Another problem, according to Carruba, is that more asteroids are concentrated in the central region of the belt, and the number of C-type objects is especially high. C-type asteroids such as Ceres are the most common; they are extremely dark, less dense, and associated with outer regions of the solar system. The central region contains two asteroids of the same spectral type as Ceres: Dora and Chloris.
“When you perform a study using astronomical spectrophotometry to analyze the spectrum of electromagnetic radiation from objects observed with a telescope, it’s hard to know whether C-type objects in the main belt are part of a possible Ceres family or belong to the families of Dora and Chloris,” Carruba explained.
In addition, the initial ejection velocities from Ceres should have been significantly larger than those observed for any other parent body in the main belt, including Vesta, its second-largest body.
Thus, the collision fragments of Ceres may have spread over a much larger area of the main asteroid belt, making members of the Ceres family significantly more distant among themselves than the typical distances between objects formed in collisions from smaller bodies – hence the difficulty of identifying the Ceres family.
Based on these findings, the researchers decided that instead of trying to identify members of the Ceres family close to the dwarf planet in the central region of the asteroid belt, they would investigate a pristine (primitive) region of the belt between the 5J: 2a and 7J: -3a mean-motion resonances with Jupiter.
Their hypothesis is that fragments of Ceres in the order of kilometers may have reached this region of the main asteroid belt, which was depleted during the Late Heavy Bombardment. During this astrophysical event, which is believed to have occurred between 4.3 billion and 3.8 billion years ago, an immense number of asteroids collided with other objects in the solar system, making a great many craters on the moon and other bodies.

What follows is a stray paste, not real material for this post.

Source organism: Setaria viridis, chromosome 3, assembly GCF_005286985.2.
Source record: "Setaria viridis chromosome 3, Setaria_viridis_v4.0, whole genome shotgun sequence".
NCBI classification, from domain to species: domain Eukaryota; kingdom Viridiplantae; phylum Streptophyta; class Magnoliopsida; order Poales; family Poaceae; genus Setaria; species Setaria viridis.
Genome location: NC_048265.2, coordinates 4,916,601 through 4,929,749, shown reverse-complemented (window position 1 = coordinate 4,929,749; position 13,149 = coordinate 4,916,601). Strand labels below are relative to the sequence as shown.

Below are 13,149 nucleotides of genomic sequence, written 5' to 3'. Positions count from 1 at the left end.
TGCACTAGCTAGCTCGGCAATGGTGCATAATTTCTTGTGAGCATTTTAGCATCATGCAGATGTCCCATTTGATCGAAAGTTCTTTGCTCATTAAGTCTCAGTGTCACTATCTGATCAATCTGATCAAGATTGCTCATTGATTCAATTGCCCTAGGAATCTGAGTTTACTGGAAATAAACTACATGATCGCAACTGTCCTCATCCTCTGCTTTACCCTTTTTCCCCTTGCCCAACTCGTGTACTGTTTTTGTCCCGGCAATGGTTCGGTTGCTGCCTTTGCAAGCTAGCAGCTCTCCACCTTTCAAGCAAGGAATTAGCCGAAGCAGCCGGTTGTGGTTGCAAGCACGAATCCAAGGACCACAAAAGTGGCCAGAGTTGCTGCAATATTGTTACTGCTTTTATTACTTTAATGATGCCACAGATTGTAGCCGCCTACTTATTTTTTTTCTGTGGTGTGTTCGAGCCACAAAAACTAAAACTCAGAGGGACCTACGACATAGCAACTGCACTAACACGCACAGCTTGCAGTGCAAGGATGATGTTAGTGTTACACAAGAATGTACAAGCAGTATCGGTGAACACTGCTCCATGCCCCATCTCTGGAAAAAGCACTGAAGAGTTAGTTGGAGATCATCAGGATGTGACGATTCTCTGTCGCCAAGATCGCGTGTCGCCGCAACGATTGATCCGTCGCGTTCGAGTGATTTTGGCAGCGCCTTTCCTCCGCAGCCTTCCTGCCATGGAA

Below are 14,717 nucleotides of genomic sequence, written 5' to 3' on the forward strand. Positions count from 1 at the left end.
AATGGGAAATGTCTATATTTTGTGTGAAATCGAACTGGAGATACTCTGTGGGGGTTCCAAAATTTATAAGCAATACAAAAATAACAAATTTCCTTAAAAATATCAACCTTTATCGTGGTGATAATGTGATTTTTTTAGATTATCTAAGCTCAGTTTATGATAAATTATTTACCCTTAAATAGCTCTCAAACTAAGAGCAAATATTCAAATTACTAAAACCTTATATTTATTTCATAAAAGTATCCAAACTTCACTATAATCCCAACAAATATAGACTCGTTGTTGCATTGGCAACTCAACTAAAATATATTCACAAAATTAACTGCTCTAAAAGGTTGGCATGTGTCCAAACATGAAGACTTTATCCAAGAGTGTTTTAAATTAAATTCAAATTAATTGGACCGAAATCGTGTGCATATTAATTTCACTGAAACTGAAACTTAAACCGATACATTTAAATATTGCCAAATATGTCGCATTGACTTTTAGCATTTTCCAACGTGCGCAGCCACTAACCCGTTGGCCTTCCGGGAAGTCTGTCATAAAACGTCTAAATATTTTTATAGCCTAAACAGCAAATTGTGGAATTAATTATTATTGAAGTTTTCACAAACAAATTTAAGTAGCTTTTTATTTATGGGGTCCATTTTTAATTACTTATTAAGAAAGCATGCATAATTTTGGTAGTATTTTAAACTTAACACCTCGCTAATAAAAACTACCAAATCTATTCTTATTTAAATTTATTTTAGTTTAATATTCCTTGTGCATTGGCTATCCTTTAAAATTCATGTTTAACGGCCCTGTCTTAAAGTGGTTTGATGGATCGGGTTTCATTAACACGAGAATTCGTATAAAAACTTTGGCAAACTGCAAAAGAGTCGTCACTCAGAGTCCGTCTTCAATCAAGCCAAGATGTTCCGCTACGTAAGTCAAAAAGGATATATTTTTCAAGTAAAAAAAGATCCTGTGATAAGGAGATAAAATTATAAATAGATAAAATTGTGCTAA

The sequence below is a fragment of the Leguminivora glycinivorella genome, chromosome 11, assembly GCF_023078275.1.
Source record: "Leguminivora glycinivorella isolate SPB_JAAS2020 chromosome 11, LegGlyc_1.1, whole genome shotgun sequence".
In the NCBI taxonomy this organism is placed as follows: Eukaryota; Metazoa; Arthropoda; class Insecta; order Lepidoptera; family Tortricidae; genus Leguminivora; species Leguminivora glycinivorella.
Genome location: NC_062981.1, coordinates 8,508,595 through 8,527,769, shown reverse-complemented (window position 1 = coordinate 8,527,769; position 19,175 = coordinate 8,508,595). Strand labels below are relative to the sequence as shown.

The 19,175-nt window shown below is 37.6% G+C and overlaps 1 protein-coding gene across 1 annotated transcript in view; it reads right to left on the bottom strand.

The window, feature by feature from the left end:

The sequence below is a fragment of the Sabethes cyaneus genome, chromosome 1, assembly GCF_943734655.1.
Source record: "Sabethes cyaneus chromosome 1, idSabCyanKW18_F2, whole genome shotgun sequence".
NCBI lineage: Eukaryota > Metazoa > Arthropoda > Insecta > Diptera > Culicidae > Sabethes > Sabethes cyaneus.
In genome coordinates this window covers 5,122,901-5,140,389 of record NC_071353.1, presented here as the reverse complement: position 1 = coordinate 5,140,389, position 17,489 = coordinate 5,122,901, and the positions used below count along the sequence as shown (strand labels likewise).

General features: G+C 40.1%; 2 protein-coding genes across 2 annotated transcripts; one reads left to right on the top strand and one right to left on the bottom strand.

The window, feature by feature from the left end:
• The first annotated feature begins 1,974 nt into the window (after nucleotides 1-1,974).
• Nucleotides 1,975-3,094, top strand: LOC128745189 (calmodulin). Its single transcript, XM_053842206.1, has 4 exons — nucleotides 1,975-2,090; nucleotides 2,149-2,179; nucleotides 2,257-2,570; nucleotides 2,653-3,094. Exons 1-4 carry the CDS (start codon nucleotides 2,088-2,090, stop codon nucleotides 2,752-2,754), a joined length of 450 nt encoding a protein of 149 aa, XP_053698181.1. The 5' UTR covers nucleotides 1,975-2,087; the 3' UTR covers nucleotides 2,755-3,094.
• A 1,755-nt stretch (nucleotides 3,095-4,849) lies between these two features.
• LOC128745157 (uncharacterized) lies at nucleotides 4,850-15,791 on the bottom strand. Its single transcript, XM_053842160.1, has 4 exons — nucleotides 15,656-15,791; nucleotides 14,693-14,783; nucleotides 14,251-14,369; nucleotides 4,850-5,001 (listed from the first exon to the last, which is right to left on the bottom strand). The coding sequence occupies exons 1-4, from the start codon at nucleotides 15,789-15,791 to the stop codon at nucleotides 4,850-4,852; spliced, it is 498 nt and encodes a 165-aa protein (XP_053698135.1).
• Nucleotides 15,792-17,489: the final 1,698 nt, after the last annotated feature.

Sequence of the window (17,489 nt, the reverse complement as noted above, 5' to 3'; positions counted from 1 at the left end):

Since then, the influx of outside material from other areas of the asteroid belt into the pristine region has been limited.
“Besides the low asteroid density, another advantage of studying the pristine region is the absence of other large C-type families with eccentricities and inclinations comparable to those of Ceres, making it easier to identify possible members of the Ceres family in this region,” Carruba said. The orbital eccentricity of an astronomical object is the amount by which its orbit around another body deviates from a perfect circle.
To confirm their hypotheses, the researchers studied the albedo and color of the objects found in the pristine region. Their analysis pointed to 156 objects in the region whose photometry and albedo were compatible with those of C-type asteroids such as Ceres, which reflects only 9% of the sunlight that falls on it.
The statistical studies performed by the researchers also indicated that the distribution of these objects’ inclinations is compatible with their having originated from Ceres.
“We don’t yet have definitive proof that a Ceres family exists, because the objects we identified are C-type candidates, and complete visible and infrared spectra haven’t been obtained yet to confirm the classification. But the circumstantial evidence is very strong,” Carruba said, adding that there are no sources of C-type objects in the pristine region of the main belt capable of explaining the concentration of this type of asteroid in the region.
The article “Footprints of a possible Ceres asteroid paleofamily” (doi: 10.1093/mnras/stw380), by Carruba et al., can be read in Monthly Notices of the Royal Astronomical Society at http://mnras.oxfordjournals.org/content/458/1/1117.
Source: Website of the Agência FAPESP - http://agencia.fapesp.br/